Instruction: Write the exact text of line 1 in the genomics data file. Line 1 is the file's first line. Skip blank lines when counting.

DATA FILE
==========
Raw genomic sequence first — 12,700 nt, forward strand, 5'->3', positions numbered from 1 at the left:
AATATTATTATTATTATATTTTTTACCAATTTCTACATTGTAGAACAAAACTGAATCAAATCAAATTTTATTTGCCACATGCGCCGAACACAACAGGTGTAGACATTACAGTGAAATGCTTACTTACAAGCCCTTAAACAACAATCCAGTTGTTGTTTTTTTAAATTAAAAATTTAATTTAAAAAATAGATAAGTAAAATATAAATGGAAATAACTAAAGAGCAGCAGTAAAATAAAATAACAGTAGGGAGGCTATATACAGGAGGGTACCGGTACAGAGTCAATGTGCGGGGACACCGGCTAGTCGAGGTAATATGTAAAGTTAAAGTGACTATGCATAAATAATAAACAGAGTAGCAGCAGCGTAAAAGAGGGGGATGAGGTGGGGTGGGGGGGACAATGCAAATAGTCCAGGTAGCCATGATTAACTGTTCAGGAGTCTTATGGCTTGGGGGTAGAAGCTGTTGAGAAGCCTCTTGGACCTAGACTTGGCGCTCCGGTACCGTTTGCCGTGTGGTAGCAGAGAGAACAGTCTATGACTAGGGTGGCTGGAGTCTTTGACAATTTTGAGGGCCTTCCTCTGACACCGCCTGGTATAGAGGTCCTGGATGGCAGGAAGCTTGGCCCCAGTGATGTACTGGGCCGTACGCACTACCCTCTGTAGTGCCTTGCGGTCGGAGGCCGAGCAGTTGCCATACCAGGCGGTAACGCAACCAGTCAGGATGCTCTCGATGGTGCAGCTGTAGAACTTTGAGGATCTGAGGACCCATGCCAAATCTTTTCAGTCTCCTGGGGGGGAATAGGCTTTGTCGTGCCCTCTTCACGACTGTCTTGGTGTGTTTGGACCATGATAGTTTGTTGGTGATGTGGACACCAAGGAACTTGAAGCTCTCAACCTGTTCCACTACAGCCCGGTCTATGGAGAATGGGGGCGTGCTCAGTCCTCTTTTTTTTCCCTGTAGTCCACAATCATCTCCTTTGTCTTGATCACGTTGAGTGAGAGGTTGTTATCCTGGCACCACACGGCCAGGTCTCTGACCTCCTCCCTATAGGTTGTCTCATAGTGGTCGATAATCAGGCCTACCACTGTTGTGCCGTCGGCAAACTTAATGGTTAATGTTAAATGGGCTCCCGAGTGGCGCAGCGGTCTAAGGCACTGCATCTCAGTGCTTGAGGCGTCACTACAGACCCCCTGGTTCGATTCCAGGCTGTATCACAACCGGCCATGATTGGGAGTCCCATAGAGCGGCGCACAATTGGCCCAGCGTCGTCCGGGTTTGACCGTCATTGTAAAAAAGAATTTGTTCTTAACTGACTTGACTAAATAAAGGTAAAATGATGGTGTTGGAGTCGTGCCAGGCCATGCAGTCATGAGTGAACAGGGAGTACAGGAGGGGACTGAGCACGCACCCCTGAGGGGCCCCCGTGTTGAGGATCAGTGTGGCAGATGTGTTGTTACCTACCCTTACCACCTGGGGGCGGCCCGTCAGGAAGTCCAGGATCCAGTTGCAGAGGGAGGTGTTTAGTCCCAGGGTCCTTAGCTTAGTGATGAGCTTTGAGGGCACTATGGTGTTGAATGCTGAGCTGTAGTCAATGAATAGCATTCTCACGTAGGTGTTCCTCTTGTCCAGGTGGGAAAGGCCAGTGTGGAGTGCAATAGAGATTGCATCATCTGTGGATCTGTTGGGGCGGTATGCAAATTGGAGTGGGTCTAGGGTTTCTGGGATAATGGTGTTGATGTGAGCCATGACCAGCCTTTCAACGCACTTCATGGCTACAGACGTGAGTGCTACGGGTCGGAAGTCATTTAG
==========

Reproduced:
Raw genomic sequence first — 12,700 nt, forward strand, 5'->3', positions numbered from 1 at the left: